What he was talking about here was differences between the Bulgarian Weightlifting approach compared to Russia and the United States.

For background, Russian training was more about long-term planning and statistical analysis whereas the Bulgarian system was about training hard, heavy, and often.

These training systems were vastly different and what worked for Russia and Bulgaria does not necessarily apply to the United States.

Cultural differences have a lot to do with approaches to training.

Keep things in context.

Just something to think about.


This point is huge.

I’ll never forget it.

“In Moscow, you can get a PhD in Weightlifting Coaching. You get more respect as a Weightlifting Coach than you do as a Physician (MD).”

I was blown was by that statement, even to this day I still think about it.

Such high respect for the strength coach in Russia and what is interesting is how this is so completely different here in the United States.

Sadly, many top fitness professionals, experts and coaches simply do not get the respect they deserve.


“I much prefer simple programs based around the fundamentals versus complicated, detailed programming. Keep it simple and don’t do too much, too often.”

Is this great training wisdom or what?

There’s a lot I want to say about this, but I’ll let this message resonate in its simplicity and power.

I just applied this philosophy to a kettlebell training program with the Kettlebell Simplicity Strength Plan. It doesn’t get any more simple than that, folks.


“The 3 biggest things that screw up your training are:

1) Stress

2) Lack of sleep

3) Poor nutrition.”

This is so simple and so true.

If you’re training hard, if you’re training good – and not getting the results you want, you’re probably doing really bad in one or more of these 3 things.

Personally, I would also add lack of clarity and bad programming to things that sabotage training (*mostly for the recreational athlete).

While there are many potential things that can sabotage training, the 3 he mentioned here are certainly some of the leading causes.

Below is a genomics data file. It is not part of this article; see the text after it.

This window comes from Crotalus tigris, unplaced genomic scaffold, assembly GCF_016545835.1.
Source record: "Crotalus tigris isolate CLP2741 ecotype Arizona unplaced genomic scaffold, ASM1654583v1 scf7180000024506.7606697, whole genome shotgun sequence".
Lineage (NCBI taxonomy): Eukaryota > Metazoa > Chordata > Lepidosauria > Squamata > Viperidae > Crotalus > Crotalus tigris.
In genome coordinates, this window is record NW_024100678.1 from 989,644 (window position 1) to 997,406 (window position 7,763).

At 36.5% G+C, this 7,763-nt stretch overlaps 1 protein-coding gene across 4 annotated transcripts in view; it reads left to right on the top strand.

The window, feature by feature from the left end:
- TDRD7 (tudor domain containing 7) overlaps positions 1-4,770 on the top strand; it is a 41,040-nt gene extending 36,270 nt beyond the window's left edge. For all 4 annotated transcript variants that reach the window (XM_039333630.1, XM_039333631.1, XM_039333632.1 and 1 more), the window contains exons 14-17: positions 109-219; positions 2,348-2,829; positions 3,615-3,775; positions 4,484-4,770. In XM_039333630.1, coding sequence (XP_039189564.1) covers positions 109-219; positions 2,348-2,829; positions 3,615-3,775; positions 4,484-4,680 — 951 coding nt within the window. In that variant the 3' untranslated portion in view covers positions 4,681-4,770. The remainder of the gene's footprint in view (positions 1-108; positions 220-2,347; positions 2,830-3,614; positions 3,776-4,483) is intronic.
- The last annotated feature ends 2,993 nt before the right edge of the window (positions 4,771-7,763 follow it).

I hope you’ve found these lessons and insights as valuable as I have.

There was more, but these are the concepts and takeaways in the most concise summary.

It should be noted that this was only the lecture portion of the 2-day seminar.

The full seminar was primarily learning, progressing, and performing the Olympic lifts (the snatch and clean and jerk). And since that seminar, I have taken many other Weightlifting seminars to continue to deepen my own skills and further understand the weightlifting movements.

Once again, a massive thank you to Coach Glenn Pendlay for sharing his insights with myself and the attendees that day.

Now I’ve passed along what I learned – with you.

Thanks Coach for making a difference.

NOTE: It was not long after I wrote this article that I learned that Legendary Coach Glenn Pendlay passed away.

He was only 48 years old at the time of his passing.

Rest-In-Peace Coach…you made a difference in my life and I thank you deeply.

Who can you think of that needs to read this?

Please share it with them on Facebook, Twitter or anywhere you’d like.

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Scott’s background as a strength coach, athlete and former clinician are the basis for his one-of-a-kind approach to teaching strength, human movement, and peak performance. Scott is dedicated to helping serious fitness enthusiasts, athletes, and lifters all over the world, regardless of age, background, or training experience, become the best version of themselves through improved strength and skill development for a lifetime of health, happiness, and high-performance.

Scott is the passionate host of The Rdella Training Podcast, a leading fitness podcast in Apple Podcasts where he interviews the most brilliant minds in the industry. Finally, he is the author of The Edge of Strength, available in Amazon. To learn more about Scott, please visit the About Page.